• Wednesday, July 24, 2024
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BusinessDay

Nigerians groan over surging food prices

Rivers women pledge to crash food prices below 50%, want mechanization

For the past year, it has been hellish for consumers as food prices continue to rise rapidly, showing no sign of decline.

Households are now prioritising spending and skipping meals amid shrinking income. In April, food inflation, a major driver of headline inflation, increased to 40.5 percent as food prices continued their relentless rise.

A 2024 World Food Programme report attributed the surging food prices to the ongoing conflict in key growing states, the high cost of inputs and transportation, and the high reliance on market purchases as staple production is below average.

According to experts, until the insecurity crisis that is deterring farmers from going to their farms is settled, food insecurity will continue to be a problem for a nation with surplus arable land.

A local fruit seller in the Kosofe local government area of Lagos who identifies simply as Usman told BusinessDay that prices of carrots, a vegetable that could be used as a substitute for tomatoes, have surged to N100,000 for a basket from N7,000.

However, carrots are not the only food item that has experienced a triple rise in price.

A BusinessDay survey across major markets shows that the average price of a 50kg bag of yellow garri has surged from an average of N18,000 in May 2023 to N60,000 in May 2024, while a paint now costs N4,000 from N3,000.

The price of a big basket of fresh tomatoes, the most consumed vegetable in the country, has surged by 200 percent. A big basket of tomatoes now sells for N120,000 as against N40,000 sold last year in the Mile 12 market of Lagos.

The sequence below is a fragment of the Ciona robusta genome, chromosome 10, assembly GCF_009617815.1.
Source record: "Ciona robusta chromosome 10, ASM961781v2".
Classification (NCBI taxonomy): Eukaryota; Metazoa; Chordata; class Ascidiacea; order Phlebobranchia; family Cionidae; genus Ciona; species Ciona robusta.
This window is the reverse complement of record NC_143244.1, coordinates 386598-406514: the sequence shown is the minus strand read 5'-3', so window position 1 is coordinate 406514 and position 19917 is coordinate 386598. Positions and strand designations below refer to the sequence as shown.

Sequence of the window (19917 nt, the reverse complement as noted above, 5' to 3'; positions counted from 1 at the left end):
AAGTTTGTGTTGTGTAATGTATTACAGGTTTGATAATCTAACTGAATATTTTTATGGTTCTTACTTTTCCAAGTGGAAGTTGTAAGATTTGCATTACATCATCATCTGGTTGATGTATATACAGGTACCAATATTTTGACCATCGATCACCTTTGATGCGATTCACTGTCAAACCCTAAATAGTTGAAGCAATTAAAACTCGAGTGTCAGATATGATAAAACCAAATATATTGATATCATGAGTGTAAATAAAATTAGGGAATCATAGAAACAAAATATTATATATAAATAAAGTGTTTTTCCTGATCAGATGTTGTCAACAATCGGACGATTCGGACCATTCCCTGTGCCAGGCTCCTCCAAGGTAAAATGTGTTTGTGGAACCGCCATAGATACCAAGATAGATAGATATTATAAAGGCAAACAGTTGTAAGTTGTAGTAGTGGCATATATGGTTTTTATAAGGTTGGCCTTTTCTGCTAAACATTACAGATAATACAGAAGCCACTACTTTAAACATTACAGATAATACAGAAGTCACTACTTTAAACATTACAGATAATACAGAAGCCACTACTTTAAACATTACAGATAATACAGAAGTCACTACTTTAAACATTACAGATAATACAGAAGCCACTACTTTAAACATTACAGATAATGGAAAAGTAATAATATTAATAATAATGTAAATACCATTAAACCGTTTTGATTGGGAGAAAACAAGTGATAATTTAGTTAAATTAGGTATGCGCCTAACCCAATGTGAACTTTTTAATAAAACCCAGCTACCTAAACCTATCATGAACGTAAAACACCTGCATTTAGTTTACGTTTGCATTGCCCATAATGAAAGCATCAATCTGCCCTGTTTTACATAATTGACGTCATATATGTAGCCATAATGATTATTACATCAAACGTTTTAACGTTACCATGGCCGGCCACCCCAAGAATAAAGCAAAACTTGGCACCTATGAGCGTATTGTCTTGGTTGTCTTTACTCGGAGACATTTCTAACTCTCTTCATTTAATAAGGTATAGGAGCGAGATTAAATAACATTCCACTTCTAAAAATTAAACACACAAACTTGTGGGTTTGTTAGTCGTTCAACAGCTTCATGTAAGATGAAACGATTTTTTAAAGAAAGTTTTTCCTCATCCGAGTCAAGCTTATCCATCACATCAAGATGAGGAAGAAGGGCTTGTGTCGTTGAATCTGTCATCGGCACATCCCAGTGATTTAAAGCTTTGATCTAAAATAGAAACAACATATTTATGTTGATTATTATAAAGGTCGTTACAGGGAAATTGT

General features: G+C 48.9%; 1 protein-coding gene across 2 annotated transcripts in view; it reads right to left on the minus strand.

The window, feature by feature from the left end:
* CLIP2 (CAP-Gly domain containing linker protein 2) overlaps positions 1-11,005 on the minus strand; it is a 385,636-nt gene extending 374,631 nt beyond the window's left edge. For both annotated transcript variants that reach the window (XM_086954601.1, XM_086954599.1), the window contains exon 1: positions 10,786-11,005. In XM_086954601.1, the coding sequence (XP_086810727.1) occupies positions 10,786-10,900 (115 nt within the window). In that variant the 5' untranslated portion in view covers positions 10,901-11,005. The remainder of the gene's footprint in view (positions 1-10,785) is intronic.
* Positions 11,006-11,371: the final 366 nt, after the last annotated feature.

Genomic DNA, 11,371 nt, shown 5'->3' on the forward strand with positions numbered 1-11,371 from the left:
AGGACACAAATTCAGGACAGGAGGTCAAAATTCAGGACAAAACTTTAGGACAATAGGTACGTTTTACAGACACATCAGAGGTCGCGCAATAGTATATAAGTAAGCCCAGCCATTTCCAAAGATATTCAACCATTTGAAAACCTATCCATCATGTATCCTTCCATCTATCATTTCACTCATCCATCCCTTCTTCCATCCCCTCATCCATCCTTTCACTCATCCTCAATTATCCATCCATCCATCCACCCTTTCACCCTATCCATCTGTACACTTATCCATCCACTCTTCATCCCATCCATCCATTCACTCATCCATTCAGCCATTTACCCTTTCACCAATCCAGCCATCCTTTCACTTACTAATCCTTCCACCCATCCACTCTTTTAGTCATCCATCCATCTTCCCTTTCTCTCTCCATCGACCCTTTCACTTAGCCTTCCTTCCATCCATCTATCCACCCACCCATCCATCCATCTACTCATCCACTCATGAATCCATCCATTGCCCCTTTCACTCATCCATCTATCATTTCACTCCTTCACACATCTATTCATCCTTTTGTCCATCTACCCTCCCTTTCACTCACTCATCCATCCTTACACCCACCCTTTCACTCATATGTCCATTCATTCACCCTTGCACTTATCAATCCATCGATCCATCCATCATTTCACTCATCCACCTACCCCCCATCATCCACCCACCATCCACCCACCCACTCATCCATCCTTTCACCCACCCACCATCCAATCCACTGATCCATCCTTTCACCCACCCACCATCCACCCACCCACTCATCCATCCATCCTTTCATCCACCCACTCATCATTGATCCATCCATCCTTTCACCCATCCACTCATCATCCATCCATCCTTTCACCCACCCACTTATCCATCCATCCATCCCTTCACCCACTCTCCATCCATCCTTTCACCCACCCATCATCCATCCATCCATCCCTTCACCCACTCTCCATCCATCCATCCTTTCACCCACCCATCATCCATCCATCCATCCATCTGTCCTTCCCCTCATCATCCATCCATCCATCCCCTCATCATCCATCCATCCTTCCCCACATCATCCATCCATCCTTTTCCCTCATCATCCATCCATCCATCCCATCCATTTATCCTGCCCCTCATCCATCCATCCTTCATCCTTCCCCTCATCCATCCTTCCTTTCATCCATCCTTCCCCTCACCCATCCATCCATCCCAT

Read also: Nigeria’s food import hits 5-year high

This unprecedented jump in food items has made Nigerians take to social media platform X (formerly Twitter) to express their plights and fears.

SisiYemmie with X handle @Sisi_Yemmie in a tweet said, “I don’t know how people are not panicking because of this food inflation because I’m low-key panicking.”

Another user Ayin Ibibio with X handle @asunwa said, “I’m panicking. I’ve been panicking. But what can I do? I cannot generate health problems from panicking because of inflation,” she lamented.

A combined report by the Food and Agriculture Organisation and World Food Programme titled, ‘Hunger hotspots – FAO-WFP early warnings on acute food insecurity’, reveals that Nigeria is among the 18 countries globally that are at risk of suffering acute food hunger from June to October 2024.

Similarly, the International Rescue Committee, said in May that 32 million Nigerians will face acute hunger in the lean season of 2024 between June and August, urging the federal government to proffer sustainable solutions.

Nigeria, with over 200 million population, is the largest nation in Western Africa, yet, around 84 million Nigerians, representing about 37 percent of the total population, live below the poverty line.

“My monthly food budget can no longer buy the food items I used to buy before. It’s so saddening the way food prices are rising,” Iyilewa Olawale, an accountant in Lagos, said.

The cries of SisiYemmie, Ibibio and Olawale mirror the plight of Nigerians all over the country, who now live in fear over the rising surge of food prices.

BusinessDay recalls that a focus of President Bola Ahmed Tinubu’s administration, as stated on the economic reform list, was to tackle the food insecurity plaguing the country.

However, almost a year after a state of insecurity was declared in the sector in July 2023, Nigerians cannot afford a balanced diet meal without paying through their noses.